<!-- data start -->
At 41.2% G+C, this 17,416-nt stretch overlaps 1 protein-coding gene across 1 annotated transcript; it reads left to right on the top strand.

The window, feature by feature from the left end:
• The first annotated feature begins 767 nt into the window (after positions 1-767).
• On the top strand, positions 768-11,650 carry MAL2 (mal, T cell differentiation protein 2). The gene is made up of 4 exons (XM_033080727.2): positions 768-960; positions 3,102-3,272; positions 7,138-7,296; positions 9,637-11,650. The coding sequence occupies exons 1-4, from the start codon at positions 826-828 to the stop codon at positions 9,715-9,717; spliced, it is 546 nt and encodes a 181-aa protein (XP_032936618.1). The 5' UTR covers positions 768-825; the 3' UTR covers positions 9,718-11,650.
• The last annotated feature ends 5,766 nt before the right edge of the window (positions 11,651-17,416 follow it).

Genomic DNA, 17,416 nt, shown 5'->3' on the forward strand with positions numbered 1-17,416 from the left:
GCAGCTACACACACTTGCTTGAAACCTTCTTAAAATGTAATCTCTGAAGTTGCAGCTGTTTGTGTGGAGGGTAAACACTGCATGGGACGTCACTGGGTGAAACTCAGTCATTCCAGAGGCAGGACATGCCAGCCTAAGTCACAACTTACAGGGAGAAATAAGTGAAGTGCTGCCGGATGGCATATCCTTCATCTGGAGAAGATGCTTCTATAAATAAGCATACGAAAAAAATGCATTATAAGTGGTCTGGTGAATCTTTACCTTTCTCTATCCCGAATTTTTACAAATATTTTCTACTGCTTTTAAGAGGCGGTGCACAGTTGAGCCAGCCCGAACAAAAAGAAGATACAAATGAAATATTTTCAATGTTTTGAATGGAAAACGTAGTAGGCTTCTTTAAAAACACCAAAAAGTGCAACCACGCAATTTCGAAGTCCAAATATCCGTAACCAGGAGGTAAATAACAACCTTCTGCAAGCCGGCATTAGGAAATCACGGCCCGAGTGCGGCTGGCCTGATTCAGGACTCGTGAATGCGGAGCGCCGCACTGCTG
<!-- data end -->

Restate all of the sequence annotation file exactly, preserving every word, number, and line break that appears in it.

At 41.2% G+C, this 17,416-nt stretch overlaps 1 protein-coding gene across 1 annotated transcript; it reads left to right on the top strand.

The window, feature by feature from the left end:
• The first annotated feature begins 767 nt into the window (after positions 1-767).
• On the top strand, positions 768-11,650 carry MAL2 (mal, T cell differentiation protein 2). The gene is made up of 4 exons (XM_033080727.2): positions 768-960; positions 3,102-3,272; positions 7,138-7,296; positions 9,637-11,650. The coding sequence occupies exons 1-4, from the start codon at positions 826-828 to the stop codon at positions 9,715-9,717; spliced, it is 546 nt and encodes a 181-aa protein (XP_032936618.1). The 5' UTR covers positions 768-825; the 3' UTR covers positions 9,718-11,650.
• The last annotated feature ends 5,766 nt before the right edge of the window (positions 11,651-17,416 follow it).

Genomic DNA, 17,416 nt, shown 5'->3' on the forward strand with positions numbered 1-17,416 from the left:
GCAGCTACACACACTTGCTTGAAACCTTCTTAAAATGTAATCTCTGAAGTTGCAGCTGTTTGTGTGGAGGGTAAACACTGCATGGGACGTCACTGGGTGAAACTCAGTCATTCCAGAGGCAGGACATGCCAGCCTAAGTCACAACTTACAGGGAGAAATAAGTGAAGTGCTGCCGGATGGCATATCCTTCATCTGGAGAAGATGCTTCTATAAATAAGCATACGAAAAAAATGCATTATAAGTGGTCTGGTGAATCTTTACCTTTCTCTATCCCGAATTTTTACAAATATTTTCTACTGCTTTTAAGAGGCGGTGCACAGTTGAGCCAGCCCGAACAAAAAGAAGATACAAATGAAATATTTTCAATGTTTTGAATGGAAAACGTAGTAGGCTTCTTTAAAAACACCAAAAAGTGCAACCACGCAATTTCGAAGTCCAAATATCCGTAACCAGGAGGTAAATAACAACCTTCTGCAAGCCGGCATTAGGAAATCACGGCCCGAGTGCGGCTGGCCTGATTCAGGACTCGTGAATGCGGAGCGCCGCACTGCTG